Information on mortgages still needs improving
The Consumer Panel today welcomed the publication of FSA research to assess how mortgage disclosure documents have improved since last year's review which had found wide ranging problems in compliance with the rules.
Although mortgage information provided by large lenders has improved significantly, and small firms' information is also improving, there are still major concerns about the quality of information being provided by mortgage intermediaries:
Around a quarter of intermediaries' Key Facts Illustrations (KFIs) contained inaccurate or contradictory information on the fees and charges the customer would have to pay. This is far too high a proportion giving confusing messages on fundamental information.
55% of intermediaries' initial disclosure documents (IDDs) had 5 or more errors. Some of these errors may be small, but combined together they could significantly undermine a consumers ability to recognise the best mortgage deal for them when shopping around.
In general the research showed that KFIs are still too long. These documents were designed to allow consumers to compare mortgages, but with more than half of the FSA sample over 6 pages long, consumers will be put off from comparing.
The Panel was pleased that the FSA plans an innovative range of measures to tackle the issues and improve mortgage disclosure compliance in the different parts of the mortgage market. The Panel has encouraged the FSA to keep up the messages to consumers to use key facts, and read them carefully to help to take important financial decisions, because overall they provide accessible and important information about mortgages.
The Chairman of the Financial Services Consumer Panel, John Howard said:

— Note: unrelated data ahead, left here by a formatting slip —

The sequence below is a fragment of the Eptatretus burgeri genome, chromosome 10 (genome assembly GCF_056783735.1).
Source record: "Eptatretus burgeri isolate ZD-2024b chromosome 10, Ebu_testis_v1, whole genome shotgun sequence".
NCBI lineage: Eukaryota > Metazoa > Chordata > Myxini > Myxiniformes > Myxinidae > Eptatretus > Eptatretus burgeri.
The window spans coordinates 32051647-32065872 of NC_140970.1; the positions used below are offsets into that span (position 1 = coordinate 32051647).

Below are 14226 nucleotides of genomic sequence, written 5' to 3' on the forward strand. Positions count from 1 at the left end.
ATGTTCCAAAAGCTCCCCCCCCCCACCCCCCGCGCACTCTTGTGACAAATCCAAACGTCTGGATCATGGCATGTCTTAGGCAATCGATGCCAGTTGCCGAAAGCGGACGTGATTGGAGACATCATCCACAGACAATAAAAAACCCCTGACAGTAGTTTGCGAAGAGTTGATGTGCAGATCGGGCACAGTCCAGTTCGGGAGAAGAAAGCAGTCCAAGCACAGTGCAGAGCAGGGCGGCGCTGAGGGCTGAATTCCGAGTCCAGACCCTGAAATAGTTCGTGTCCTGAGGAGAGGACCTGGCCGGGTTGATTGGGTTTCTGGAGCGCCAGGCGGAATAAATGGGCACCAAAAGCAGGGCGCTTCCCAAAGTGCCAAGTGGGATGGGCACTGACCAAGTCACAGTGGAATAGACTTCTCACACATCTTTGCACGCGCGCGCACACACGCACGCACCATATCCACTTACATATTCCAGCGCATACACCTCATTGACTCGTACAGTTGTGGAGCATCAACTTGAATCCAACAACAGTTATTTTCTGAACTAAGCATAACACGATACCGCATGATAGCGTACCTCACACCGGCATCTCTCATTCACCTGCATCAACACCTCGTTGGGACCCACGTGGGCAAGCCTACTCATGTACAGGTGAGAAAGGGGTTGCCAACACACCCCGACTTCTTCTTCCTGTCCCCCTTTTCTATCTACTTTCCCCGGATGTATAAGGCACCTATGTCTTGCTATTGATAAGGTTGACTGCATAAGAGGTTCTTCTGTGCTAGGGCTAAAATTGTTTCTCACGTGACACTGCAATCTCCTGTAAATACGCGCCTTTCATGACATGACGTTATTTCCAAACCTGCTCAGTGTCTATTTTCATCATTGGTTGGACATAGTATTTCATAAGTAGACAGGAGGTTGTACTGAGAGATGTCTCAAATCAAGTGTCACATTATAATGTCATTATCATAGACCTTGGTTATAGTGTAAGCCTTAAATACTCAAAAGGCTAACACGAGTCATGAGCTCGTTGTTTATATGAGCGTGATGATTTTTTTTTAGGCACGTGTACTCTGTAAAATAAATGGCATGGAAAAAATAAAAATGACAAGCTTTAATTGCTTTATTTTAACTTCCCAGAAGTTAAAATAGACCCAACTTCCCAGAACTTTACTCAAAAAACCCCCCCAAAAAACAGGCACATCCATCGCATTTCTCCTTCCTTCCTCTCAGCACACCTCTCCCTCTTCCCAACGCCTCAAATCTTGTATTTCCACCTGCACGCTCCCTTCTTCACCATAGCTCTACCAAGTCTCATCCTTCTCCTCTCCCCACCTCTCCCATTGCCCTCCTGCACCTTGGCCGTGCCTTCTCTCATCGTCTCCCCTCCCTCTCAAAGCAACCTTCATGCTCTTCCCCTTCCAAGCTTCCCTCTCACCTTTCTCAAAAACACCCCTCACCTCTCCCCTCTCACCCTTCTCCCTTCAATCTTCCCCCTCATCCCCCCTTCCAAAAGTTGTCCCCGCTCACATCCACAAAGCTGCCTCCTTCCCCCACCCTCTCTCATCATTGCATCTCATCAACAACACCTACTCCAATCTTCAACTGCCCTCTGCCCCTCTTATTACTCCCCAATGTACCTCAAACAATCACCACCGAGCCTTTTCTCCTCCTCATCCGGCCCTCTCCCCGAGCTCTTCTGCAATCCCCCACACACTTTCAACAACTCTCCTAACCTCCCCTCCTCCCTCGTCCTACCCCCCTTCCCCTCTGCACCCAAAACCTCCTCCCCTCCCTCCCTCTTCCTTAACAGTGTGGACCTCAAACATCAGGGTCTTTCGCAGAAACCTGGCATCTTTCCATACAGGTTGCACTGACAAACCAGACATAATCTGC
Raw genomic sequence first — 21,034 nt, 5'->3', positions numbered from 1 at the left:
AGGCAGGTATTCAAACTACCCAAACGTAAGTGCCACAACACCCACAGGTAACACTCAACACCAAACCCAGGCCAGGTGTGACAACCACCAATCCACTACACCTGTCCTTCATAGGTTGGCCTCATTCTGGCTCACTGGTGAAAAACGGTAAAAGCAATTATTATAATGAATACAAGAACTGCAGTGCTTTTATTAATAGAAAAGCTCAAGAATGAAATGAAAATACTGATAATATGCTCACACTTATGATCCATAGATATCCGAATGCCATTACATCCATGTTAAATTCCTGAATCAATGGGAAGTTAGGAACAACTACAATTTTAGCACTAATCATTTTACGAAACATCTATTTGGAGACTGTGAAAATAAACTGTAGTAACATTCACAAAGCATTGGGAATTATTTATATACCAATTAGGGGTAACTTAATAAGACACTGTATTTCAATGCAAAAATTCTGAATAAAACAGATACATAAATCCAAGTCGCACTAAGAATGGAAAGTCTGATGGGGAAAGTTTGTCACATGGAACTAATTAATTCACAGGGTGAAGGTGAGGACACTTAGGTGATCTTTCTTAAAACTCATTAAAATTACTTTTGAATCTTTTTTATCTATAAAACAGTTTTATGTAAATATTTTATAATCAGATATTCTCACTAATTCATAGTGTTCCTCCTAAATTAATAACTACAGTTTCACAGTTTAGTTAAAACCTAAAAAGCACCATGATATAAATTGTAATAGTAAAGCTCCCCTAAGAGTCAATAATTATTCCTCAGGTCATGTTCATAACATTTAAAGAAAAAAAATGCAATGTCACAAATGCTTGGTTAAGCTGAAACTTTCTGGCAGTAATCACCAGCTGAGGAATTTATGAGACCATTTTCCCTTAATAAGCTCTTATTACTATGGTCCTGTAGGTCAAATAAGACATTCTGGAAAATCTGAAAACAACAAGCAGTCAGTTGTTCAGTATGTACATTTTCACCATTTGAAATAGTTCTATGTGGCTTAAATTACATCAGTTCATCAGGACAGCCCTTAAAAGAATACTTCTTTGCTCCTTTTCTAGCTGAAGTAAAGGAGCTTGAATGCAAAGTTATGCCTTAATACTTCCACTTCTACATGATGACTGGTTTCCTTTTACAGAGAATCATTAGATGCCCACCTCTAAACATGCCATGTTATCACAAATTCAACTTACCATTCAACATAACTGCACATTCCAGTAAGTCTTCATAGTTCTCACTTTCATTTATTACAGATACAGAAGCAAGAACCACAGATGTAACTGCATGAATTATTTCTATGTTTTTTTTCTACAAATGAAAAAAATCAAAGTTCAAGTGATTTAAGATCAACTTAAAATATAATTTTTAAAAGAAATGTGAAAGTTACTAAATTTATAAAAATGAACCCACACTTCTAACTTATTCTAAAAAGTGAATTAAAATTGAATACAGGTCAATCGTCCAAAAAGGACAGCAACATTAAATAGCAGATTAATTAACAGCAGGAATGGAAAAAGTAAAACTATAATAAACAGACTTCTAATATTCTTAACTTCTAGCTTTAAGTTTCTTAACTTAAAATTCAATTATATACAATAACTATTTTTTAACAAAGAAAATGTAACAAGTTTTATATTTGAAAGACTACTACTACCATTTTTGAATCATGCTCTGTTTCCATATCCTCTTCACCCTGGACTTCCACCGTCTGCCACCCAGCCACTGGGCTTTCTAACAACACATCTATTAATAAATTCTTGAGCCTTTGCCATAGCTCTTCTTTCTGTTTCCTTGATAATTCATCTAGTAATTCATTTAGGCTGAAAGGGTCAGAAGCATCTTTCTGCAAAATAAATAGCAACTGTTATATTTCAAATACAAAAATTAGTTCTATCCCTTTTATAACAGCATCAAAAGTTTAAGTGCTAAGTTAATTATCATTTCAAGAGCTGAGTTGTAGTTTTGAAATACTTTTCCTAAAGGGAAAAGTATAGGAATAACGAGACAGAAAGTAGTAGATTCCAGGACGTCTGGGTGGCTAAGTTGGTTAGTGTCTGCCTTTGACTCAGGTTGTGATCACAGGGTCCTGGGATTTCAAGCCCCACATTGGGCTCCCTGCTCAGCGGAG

"If consumers can see clearly what mortgages they can buy and how much the alternatives will cost, then they can take an informed decision and have confidence in the market. We have been disappointed that many firms have not responded more quickly to the straight forward requirements in the FSA rules. This means that consumers are being poorly treated in too many cases. The FSA needs to keep a close watch on how firms respond to its latest initiatives. "Notes to editors
The Financial Services Authority has today published its review of mortgage disclosure requirements. Details of this are published on its website – www.fsa.gov.uk
The FSA established the independent Financial Services Consumer Panel in December 1998 to advise its Board on the interests and concerns of consumers and to report on the FSA’s performance in meeting its objectives. The Consumer Panel has statutory status.
The emphasis of the Panel’s work is on activities that are regulated by the FSA, although it may also look at the impact on consumers of activities outside but related to the FSA’s remit. More information about the Panel's work is available on this website.
The Consumer Panel brings together a wide range of relevant experience. This includes financial services regulation, working with vulnerable consumers, consumer protection, consumer education, front-line money advice, legal expertise, competition policy, public policy analysis, market research and media.
There are currently eleven members of the Panel as listed below (for further information on individual members, see the Panel's website).